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Americans' 'Ideal Weight' Is 11 Pounds Heavier Than It Was 20 Years Ago

Much has been made of the worldwide "obesity epidemic," and with good reason. Over a billion people on the planet are overweight, and 300 million of them are clinically obese. In the U.S. alone, over a third of adults (an estimated 70 million people) are obese, and another third are overweight. Let's face it…in this "Supersize Me!" world, we're a nation of supersized fatties.

What's equally fascinating is that not only are Americans overweight in real life, they're overweight in their fantasy lives as well.

Gallup finds that our "ideal weight" is growing as quickly as our real weight

Following up on polling research they began in 1990, the Gallup organization recently published a report that shows that as our actual weights have increased over the years, so have our "ideal weights." Men on the average say that their ideal weight is 185 pounds; women on the average say that their ideal weight is 140 pounds. The actual average weight for men is 196 pounds (11 pounds higher than their stated "ideal"), and the actual average weight for women is 156 pounds (16 pounds heavier than their "ideal" weight).

Looking at the charts in the Gallup report is a somewhat shocking experience, because the two graph lines (Average Weight and Average Ideal Weight) are almost parallel throughout the twenty years from 1991 to 2011. In 1991, the actual average weight of men was 180 pounds and their ideal weight was 171 pounds; for women their 1991 actual average weight was 142 pounds and their ideal weight was 129 pounds. The trends are obvious in the charts – as both men's and women's actual weights increased, so did their ideal weights.

Almost as shocking as this trend of "creeping weight increase," both actual and ideal, is the finding that in a country in which the Centers for Disease Control and Prevention say that 67% of the population is overweight or obese, the majority of the respondents to this poll said that their current weight felt "about right." And they said this just after listing an ideal weight 11 to 16 pounds less than their actual weight. Can you say denial? I think you can.

The causes of the obesity epidemic are many, but denial about it ain't helping

Doctors, nutritionists, and health-care specialists have struggled to come up with explanations for the incredible rise in obesity worldwide, and most agree that the causes are deeply embedded in the very fabric of our societies, and that they happened as a reaction to socio-economic and technological forces such as:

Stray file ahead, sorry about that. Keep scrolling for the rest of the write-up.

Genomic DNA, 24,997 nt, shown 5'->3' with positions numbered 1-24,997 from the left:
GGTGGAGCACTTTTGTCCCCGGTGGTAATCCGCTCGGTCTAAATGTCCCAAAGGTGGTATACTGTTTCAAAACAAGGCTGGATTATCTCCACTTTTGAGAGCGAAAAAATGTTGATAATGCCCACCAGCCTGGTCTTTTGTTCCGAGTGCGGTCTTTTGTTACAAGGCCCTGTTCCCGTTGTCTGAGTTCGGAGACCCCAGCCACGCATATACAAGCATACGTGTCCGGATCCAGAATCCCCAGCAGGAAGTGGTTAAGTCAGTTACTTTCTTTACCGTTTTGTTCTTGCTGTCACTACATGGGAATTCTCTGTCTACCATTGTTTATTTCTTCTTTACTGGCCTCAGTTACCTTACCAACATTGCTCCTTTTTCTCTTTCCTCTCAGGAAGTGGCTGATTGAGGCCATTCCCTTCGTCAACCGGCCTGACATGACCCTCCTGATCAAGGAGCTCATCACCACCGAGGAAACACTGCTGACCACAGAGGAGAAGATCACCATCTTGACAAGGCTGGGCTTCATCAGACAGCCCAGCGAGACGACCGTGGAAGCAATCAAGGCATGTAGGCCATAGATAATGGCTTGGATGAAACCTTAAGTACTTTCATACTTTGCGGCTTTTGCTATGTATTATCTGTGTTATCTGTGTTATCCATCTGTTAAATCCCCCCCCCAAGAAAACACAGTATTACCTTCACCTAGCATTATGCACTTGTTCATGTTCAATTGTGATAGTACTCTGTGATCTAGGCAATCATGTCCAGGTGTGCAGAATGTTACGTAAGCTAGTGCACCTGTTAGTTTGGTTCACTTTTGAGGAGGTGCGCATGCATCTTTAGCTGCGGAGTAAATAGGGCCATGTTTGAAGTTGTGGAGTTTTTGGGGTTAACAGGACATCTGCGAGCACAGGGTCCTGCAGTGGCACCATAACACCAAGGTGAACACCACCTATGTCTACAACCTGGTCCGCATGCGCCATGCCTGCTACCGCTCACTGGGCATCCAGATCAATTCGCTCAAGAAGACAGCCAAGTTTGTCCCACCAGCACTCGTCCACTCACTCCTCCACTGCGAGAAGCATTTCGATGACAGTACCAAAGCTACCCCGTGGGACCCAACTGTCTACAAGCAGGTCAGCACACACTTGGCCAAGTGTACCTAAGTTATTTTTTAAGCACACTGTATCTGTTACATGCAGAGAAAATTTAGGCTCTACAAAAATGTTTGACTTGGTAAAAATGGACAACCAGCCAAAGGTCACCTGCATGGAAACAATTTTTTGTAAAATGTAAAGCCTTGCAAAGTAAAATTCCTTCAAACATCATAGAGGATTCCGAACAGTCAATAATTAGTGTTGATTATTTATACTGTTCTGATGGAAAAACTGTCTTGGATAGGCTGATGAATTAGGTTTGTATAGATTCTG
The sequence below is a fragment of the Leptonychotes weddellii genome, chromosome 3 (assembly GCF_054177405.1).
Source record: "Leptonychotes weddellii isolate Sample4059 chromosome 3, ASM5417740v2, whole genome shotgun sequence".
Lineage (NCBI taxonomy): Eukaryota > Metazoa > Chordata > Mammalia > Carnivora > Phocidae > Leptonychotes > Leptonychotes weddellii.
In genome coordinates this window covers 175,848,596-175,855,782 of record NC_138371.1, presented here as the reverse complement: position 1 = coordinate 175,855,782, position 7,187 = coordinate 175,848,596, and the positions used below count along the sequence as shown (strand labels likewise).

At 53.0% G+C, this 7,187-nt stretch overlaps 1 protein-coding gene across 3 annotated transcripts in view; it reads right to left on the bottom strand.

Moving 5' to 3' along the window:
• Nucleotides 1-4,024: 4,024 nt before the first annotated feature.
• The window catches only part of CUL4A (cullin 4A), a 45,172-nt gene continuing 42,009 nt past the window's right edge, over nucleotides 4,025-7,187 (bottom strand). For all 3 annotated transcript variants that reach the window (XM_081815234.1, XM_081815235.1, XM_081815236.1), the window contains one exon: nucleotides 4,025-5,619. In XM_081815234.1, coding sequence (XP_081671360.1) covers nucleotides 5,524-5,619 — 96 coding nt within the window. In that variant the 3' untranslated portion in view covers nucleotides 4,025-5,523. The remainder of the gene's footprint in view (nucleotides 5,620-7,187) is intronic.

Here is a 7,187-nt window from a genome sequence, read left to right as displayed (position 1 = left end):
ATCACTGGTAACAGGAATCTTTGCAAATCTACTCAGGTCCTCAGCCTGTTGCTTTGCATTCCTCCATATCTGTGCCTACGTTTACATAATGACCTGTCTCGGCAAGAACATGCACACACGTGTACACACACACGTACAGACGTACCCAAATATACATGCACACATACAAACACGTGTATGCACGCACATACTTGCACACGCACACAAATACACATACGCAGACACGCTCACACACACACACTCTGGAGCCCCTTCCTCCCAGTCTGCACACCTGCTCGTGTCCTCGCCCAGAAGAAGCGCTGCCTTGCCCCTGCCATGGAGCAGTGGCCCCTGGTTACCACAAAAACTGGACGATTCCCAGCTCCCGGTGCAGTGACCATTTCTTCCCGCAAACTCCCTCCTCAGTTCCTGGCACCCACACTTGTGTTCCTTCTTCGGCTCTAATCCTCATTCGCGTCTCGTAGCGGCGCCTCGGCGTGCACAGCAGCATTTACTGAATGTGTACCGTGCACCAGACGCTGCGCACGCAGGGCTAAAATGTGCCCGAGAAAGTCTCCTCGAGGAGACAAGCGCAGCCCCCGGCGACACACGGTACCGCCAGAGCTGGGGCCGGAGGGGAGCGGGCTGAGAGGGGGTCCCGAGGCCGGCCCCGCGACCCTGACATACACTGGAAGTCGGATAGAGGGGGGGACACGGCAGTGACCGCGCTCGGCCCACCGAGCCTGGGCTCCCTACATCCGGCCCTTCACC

• The development of labor-saving devices in the 20th century.

• The development of a "culture of consumption" in which more (be it more food or more stuff) is seen as not only a goal but a laudable goal.

• The increase in industrial processing of food and the development of a fast-food culture.

• The reliance on the automobile as a way of life.

• The IT revolution at work, meaning that sitting in front of computers all day is now what many people think of as work.

• The introduction of television, video games, and the Internet at home, all of which lead to inactivity and less exercise.

Whatever the causes, the effect seems to be devastating the country and radically affecting its citizens' health. The treatment of obesity and diseases caused by obesity now constitutes 21% of total U.S. health care costs. Somehow I don't think that this enormous problem is going to be solved by lowering our standards for what constitutes an ideal weight. Setting oneself a higher ideal weight as a dietary goal strikes me as just a convenient way to not have to try very hard to lose weight.

Interestingly, the results of the Gallup poll agree with my thesis. Although 50% of respondents said that their weight was "about right," in other questions on the poll 54% of them said that they would like to lose weight. However, only 25% of them said that they were actually trying to do this.





Juliette Siegfried

Juliette Siegfried, MPH, has been involved in health communications since 1991. Shortly after obtaining her Master of Public Health degree, she began her career at the National Institutes of Health in Bethesda, Maryland. Juliette now lives in Europe, where she launched ServingMed(.)com, a small medical writing and editing business for health professionals all over the world. Circle Juliette on Google+!



 

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